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Nurses are expected to touch areas of patients’ bodies that are considered private and emotionally sensitive (intimate), yet little is known about how nursing students learn, rehearse, and incorporate appropriate touch strategies. Although touch education is important to all nurses, male students face additional challenges due to gender roles and negative stereotypes. The purpose of this quasiexperimental pilot study was to evaluate whether a 3-hour intimate touch instructional laboratory with subsequent clinical experience (intervention group) facilitated male students’ development of intimate touch knowledge, skills, and attitudes, compared with having only clinical experience and no laboratory (control group). Findings revealed that intervention group participants were significantly more comfortable with cleansing genitalia, less apprehensive about touch being misperceived as sexual, reported less gender requirement rigidity, and scored significantly higher on measures associated with client dignity, comfort, and respect than control group participants in a simulated perineal hygiene demonstration.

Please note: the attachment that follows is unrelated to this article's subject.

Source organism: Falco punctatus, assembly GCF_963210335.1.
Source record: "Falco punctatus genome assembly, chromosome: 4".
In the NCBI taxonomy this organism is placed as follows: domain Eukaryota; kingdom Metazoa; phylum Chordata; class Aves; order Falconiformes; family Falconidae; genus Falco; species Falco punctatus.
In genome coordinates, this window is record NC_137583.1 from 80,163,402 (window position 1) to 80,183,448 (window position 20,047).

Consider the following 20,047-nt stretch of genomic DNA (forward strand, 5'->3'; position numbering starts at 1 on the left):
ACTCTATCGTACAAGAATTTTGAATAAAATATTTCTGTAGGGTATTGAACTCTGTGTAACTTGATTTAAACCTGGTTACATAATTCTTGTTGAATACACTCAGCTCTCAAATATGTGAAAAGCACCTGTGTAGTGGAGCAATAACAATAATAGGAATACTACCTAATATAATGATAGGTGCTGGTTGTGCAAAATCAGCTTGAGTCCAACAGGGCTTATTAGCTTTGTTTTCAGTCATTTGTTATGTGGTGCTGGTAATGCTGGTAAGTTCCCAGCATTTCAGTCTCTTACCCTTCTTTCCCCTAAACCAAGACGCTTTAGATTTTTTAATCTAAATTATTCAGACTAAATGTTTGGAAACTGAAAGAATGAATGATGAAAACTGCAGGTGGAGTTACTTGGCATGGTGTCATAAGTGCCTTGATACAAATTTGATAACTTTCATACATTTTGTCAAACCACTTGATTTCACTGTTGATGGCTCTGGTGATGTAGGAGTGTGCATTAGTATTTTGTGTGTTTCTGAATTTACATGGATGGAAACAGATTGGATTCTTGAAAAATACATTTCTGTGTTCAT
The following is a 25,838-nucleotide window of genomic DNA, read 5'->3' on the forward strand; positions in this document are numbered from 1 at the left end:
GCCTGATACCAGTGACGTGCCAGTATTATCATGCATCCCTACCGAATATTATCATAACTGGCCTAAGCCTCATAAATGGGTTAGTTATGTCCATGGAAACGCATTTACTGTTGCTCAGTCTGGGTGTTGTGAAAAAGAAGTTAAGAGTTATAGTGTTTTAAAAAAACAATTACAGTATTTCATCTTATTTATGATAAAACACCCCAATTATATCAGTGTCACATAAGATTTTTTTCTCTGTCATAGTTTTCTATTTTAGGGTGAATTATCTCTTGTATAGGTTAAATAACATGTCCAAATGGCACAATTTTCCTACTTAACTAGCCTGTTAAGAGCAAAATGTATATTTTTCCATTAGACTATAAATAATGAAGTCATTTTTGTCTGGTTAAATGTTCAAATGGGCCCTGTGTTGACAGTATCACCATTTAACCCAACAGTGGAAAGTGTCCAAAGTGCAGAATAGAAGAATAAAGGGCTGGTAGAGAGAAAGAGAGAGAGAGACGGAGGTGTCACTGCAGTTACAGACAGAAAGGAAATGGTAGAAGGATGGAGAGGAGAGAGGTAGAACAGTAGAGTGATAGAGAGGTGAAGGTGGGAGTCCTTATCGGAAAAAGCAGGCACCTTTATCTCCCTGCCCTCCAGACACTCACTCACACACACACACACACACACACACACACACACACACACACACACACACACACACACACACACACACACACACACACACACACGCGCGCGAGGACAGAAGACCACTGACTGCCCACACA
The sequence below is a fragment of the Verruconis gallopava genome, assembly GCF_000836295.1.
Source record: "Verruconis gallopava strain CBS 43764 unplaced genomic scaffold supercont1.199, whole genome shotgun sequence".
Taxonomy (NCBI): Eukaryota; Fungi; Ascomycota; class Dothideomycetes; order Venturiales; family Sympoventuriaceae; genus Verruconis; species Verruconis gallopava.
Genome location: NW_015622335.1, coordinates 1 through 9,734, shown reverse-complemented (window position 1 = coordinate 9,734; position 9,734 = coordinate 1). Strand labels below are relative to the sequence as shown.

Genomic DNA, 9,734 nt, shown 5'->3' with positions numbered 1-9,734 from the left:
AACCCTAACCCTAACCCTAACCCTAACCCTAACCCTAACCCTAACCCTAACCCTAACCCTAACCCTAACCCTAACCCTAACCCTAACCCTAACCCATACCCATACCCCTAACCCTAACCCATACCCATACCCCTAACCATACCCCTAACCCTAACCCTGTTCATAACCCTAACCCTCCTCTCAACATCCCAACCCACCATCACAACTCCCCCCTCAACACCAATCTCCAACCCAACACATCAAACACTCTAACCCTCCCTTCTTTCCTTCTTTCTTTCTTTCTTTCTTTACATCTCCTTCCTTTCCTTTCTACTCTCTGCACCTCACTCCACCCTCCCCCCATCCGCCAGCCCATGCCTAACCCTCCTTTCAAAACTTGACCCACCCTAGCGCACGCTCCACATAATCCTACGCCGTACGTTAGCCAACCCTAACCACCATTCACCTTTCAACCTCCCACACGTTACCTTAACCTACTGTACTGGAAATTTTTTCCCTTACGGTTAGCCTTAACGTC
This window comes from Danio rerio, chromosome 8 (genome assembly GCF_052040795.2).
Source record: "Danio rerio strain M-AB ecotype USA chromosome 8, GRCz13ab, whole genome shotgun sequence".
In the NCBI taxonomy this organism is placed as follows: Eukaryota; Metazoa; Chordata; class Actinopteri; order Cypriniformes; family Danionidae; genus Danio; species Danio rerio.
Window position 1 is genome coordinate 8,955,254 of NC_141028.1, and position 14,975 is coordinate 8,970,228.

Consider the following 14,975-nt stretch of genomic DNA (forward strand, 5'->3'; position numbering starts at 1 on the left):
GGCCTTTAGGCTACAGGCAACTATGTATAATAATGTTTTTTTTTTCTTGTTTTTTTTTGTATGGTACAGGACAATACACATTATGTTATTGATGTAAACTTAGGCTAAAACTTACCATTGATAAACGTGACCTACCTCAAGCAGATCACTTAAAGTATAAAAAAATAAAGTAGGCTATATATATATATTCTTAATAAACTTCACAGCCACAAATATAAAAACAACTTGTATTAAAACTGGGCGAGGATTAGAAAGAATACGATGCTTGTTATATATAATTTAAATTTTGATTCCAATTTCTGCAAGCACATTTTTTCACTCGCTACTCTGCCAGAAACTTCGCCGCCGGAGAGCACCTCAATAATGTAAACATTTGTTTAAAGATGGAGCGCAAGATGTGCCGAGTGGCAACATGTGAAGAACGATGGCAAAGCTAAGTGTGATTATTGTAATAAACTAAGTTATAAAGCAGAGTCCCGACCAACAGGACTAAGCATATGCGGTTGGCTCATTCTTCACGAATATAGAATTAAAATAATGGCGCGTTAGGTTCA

Previously published in Journal of Nursing Education

Published in 2014; Volume 53 No (3): pages 126-135.